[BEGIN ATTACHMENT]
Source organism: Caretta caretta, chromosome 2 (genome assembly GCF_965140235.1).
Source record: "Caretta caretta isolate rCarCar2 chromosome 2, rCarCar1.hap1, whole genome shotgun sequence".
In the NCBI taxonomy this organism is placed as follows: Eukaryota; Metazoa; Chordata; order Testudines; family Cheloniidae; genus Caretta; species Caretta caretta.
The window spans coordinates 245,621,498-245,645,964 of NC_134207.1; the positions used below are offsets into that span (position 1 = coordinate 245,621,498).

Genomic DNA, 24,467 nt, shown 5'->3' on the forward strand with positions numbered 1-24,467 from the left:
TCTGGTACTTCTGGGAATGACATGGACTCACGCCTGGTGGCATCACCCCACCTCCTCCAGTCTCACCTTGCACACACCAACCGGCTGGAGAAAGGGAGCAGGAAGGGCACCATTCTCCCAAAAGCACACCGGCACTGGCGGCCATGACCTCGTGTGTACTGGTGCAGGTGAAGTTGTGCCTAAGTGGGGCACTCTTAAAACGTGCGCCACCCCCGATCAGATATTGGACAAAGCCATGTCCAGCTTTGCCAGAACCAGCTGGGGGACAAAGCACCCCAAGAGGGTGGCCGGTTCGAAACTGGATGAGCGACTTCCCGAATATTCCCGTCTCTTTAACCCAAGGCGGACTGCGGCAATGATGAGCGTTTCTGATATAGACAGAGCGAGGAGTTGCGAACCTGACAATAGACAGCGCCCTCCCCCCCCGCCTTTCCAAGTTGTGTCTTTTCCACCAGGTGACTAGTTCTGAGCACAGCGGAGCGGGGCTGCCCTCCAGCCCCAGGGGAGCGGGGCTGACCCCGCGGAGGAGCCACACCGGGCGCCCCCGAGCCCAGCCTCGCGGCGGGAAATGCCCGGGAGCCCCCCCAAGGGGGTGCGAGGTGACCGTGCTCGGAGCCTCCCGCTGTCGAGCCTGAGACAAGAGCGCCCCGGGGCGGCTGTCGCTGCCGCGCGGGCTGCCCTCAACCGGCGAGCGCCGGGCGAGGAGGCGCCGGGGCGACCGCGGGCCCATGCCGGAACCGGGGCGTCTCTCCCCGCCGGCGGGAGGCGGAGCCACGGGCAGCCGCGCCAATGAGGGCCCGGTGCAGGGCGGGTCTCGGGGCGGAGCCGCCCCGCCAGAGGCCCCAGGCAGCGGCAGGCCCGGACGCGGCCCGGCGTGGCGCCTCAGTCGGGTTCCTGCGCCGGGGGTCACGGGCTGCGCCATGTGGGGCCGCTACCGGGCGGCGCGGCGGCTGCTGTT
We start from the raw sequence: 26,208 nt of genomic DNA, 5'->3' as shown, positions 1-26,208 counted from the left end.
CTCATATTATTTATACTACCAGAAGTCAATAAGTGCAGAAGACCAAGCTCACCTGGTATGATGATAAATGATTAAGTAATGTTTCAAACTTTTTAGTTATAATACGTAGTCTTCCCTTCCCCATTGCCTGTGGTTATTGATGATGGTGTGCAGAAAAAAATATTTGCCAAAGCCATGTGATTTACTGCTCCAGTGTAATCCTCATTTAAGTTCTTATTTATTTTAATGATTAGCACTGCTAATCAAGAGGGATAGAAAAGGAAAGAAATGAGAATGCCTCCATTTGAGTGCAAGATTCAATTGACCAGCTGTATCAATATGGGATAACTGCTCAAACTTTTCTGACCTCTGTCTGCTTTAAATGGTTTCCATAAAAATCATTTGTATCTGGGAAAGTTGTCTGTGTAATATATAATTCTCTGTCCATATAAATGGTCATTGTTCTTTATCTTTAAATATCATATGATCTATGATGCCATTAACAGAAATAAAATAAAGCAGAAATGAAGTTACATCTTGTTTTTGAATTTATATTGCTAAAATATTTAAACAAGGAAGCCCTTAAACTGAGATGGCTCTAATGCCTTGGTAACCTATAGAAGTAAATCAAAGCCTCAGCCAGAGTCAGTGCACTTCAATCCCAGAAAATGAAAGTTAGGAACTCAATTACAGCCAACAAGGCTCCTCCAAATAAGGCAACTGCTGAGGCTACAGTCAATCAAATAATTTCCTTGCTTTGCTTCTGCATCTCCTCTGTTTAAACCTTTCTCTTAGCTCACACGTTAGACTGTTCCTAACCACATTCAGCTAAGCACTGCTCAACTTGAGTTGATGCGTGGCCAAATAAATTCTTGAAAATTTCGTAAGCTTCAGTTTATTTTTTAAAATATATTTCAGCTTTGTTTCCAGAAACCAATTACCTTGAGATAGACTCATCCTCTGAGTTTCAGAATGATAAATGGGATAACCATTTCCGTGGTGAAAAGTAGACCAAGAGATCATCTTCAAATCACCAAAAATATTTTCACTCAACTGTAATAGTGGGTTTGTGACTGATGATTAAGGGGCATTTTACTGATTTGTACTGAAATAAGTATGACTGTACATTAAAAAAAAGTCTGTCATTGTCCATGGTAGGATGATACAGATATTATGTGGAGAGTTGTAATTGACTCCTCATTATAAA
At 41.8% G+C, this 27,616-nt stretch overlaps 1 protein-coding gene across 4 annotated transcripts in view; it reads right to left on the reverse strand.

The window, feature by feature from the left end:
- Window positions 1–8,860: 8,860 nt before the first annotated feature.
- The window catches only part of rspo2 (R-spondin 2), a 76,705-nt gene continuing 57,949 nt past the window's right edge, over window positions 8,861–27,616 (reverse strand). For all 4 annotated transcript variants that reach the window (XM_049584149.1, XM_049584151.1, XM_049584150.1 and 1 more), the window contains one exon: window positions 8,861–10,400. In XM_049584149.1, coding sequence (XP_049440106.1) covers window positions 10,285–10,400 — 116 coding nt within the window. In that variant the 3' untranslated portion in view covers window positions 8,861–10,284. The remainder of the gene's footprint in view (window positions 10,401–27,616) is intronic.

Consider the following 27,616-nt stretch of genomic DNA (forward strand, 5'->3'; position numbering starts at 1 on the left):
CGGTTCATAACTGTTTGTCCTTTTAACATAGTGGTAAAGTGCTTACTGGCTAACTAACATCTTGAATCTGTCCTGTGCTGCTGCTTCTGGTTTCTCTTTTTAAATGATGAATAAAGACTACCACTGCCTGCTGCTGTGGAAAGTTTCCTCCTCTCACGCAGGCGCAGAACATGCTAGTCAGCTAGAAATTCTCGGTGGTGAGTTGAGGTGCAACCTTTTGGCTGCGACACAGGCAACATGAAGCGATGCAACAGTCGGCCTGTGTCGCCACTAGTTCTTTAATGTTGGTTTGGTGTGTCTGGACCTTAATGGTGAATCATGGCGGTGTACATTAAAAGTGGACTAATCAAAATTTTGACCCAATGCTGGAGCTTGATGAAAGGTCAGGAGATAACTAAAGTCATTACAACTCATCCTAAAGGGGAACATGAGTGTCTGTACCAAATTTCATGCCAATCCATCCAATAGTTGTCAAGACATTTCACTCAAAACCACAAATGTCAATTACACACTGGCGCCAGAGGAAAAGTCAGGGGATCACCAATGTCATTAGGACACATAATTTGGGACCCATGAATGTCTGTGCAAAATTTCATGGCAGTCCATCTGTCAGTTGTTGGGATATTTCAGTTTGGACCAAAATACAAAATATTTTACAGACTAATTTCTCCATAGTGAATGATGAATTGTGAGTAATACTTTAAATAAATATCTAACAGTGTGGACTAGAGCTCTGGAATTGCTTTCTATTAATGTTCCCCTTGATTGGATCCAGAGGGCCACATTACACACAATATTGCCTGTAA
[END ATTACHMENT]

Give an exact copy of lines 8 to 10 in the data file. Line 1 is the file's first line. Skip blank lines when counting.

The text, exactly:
CTCATATTATTTATACTACCAGAAGTCAATAAGTGCAGAAGACCAAGCTCACCTGGTATGATGATAAATGATTAAGTAATGTTTCAAACTTTTTAGTTATAATACGTAGTCTTCCCTTCCCCATTGCCTGTGGTTATTGATGATGGTGTGCAGAAAAAAATATTTGCCAAAGCCATGTGATTTACTGCTCCAGTGTAATCCTCATTTAAGTTCTTATTTATTTTAATGATTAGCACTGCTAATCAAGAGGGATAGAAAAGGAAAGAAATGAGAATGCCTCCATTTGAGTGCAAGATTCAATTGACCAGCTGTATCAATATGGGATAACTGCTCAAACTTTTCTGACCTCTGTCTGCTTTAAATGGTTTCCATAAAAATCATTTGTATCTGGGAAAGTTGTCTGTGTAATATATAATTCTCTGTCCATATAAATGGTCATTGTTCTTTATCTTTAAATATCATATGATCTATGATGCCATTAACAGAAATAAAATAAAGCAGAAATGAAGTTACATCTTGTTTTTGAATTTATATTGCTAAAATATTTAAACAAGGAAGCCCTTAAACTGAGATGGCTCTAATGCCTTGGTAACCTATAGAAGTAAATCAAAGCCTCAGCCAGAGTCAGTGCACTTCAATCCCAGAAAATGAAAGTTAGGAACTCAATTACAGCCAACAAGGCTCCTCCAAATAAGGCAACTGCTGAGGCTACAGTCAATCAAATAATTTCCTTGCTTTGCTTCTGCATCTCCTCTGTTTAAACCTTTCTCTTAGCTCACACGTTAGACTGTTCCTAACCACATTCAGCTAAGCACTGCTCAACTTGAGTTGATGCGTGGCCAAATAAATTCTTGAAAATTTCGTAAGCTTCAGTTTATTTTTTAAAATATATTTCAGCTTTGTTTCCAGAAACCAATTACCTTGAGATAGACTCATCCTCTGAGTTTCAGAATGATAAATGGGATAACCATTTCCGTGGTGAAAAGTAGACCAAGAGATCATCTTCAAATCACCAAAAATATTTTCACTCAACTGTAATAGTGGGTTTGTGACTGATGATTAAGGGGCATTTTACTGATTTGTACTGAAATAAGTATGACTGTACATTAAAAAAAAGTCTGTCATTGTCCATGGTAGGATGATACAGATATTATGTGGAGAGTTGTAATTGACTCCTCATTATAAA
At 41.8% G+C, this 27,616-nt stretch overlaps 1 protein-coding gene across 4 annotated transcripts in view; it reads right to left on the reverse strand.

The window, feature by feature from the left end: